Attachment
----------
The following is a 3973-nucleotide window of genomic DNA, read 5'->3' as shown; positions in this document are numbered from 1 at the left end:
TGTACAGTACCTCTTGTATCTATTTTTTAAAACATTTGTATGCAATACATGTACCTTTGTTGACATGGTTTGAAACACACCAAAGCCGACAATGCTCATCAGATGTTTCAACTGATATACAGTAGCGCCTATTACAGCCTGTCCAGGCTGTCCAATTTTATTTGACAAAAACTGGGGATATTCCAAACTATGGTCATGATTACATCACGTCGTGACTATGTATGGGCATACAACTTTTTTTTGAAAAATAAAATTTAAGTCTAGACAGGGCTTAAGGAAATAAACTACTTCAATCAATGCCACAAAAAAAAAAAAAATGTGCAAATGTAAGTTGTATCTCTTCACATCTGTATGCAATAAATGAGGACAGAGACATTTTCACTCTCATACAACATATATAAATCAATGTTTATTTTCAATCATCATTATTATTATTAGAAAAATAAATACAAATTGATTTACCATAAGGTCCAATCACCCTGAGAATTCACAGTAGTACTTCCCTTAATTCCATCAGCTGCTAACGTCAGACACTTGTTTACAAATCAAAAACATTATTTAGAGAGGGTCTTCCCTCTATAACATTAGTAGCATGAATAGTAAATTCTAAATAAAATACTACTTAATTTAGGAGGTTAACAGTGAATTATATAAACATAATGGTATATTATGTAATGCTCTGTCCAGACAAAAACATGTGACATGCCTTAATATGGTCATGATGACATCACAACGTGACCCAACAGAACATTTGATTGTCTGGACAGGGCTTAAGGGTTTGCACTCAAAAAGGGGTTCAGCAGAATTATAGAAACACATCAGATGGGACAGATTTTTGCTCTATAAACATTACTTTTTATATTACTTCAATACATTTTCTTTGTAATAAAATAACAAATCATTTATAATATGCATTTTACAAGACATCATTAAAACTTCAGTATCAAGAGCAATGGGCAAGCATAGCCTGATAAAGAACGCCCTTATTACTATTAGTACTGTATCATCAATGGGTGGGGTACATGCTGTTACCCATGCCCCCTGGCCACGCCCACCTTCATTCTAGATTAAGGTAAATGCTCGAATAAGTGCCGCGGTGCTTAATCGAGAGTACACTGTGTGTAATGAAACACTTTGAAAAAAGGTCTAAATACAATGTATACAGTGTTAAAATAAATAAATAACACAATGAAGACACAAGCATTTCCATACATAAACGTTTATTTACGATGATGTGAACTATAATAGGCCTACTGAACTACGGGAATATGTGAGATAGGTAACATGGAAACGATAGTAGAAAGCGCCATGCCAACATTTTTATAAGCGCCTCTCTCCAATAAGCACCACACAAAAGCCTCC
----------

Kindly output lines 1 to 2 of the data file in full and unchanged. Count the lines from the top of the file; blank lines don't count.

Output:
The following is a 3973-nucleotide window of genomic DNA, read 5'->3' as shown; positions in this document are numbered from 1 at the left end:
TGTACAGTACCTCTTGTATCTATTTTTTAAAACATTTGTATGCAATACATGTACCTTTGTTGACATGGTTTGAAACACACCAAAGCCGACAATGCTCATCAGATGTTTCAACTGATATACAGTAGCGCCTATTACAGCCTGTCCAGGCTGTCCAATTTTATTTGACAAAAACTGGGGATATTCCAAACTATGGTCATGATTACATCACGTCGTGACTATGTATGGGCATACAACTTTTTTTTGAAAAATAAAATTTAAGTCTAGACAGGGCTTAAGGAAATAAACTACTTCAATCAATGCCACAAAAAAAAAAAAAATGTGCAAATGTAAGTTGTATCTCTTCACATCTGTATGCAATAAATGAGGACAGAGACATTTTCACTCTCATACAACATATATAAATCAATGTTTATTTTCAATCATCATTATTATTATTAGAAAAATAAATACAAATTGATTTACCATAAGGTCCAATCACCCTGAGAATTCACAGTAGTACTTCCCTTAATTCCATCAGCTGCTAACGTCAGACACTTGTTTACAAATCAAAAACATTATTTAGAGAGGGTCTTCCCTCTATAACATTAGTAGCATGAATAGTAAATTCTAAATAAAATACTACTTAATTTAGGAGGTTAACAGTGAATTATATAAACATAATGGTATATTATGTAATGCTCTGTCCAGACAAAAACATGTGACATGCCTTAATATGGTCATGATGACATCACAACGTGACCCAACAGAACATTTGATTGTCTGGACAGGGCTTAAGGGTTTGCACTCAAAAAGGGGTTCAGCAGAATTATAGAAACACATCAGATGGGACAGATTTTTGCTCTATAAACATTACTTTTTATATTACTTCAATACATTTTCTTTGTAATAAAATAACAAATCATTTATAATATGCATTTTACAAGACATCATTAAAACTTCAGTATCAAGAGCAATGGGCAAGCATAGCCTGATAAAGAACGCCCTTATTACTATTAGTACTGTATCATCAATGGGTGGGGTACATGCTGTTACCCATGCCCCCTGGCCACGCCCACCTTCATTCTAGATTAAGGTAAATGCTCGAATAAGTGCCGCGGTGCTTAATCGAGAGTACACTGTGTGTAATGAAACACTTTGAAAAAAGGTCTAAATACAATGTATACAGTGTTAAAATAAATAAATAACACAATGAAGACACAAGCATTTCCATACATAAACGTTTATTTACGATGATGTGAACTATAATAGGCCTACTGAACTACGGGAATATGTGAGATAGGTAACATGGAAACGATAGTAGAAAGCGCCATGCCAACATTTTTATAAGCGCCTCTCTCCAATAAGCACCACACAAAAGCCTCC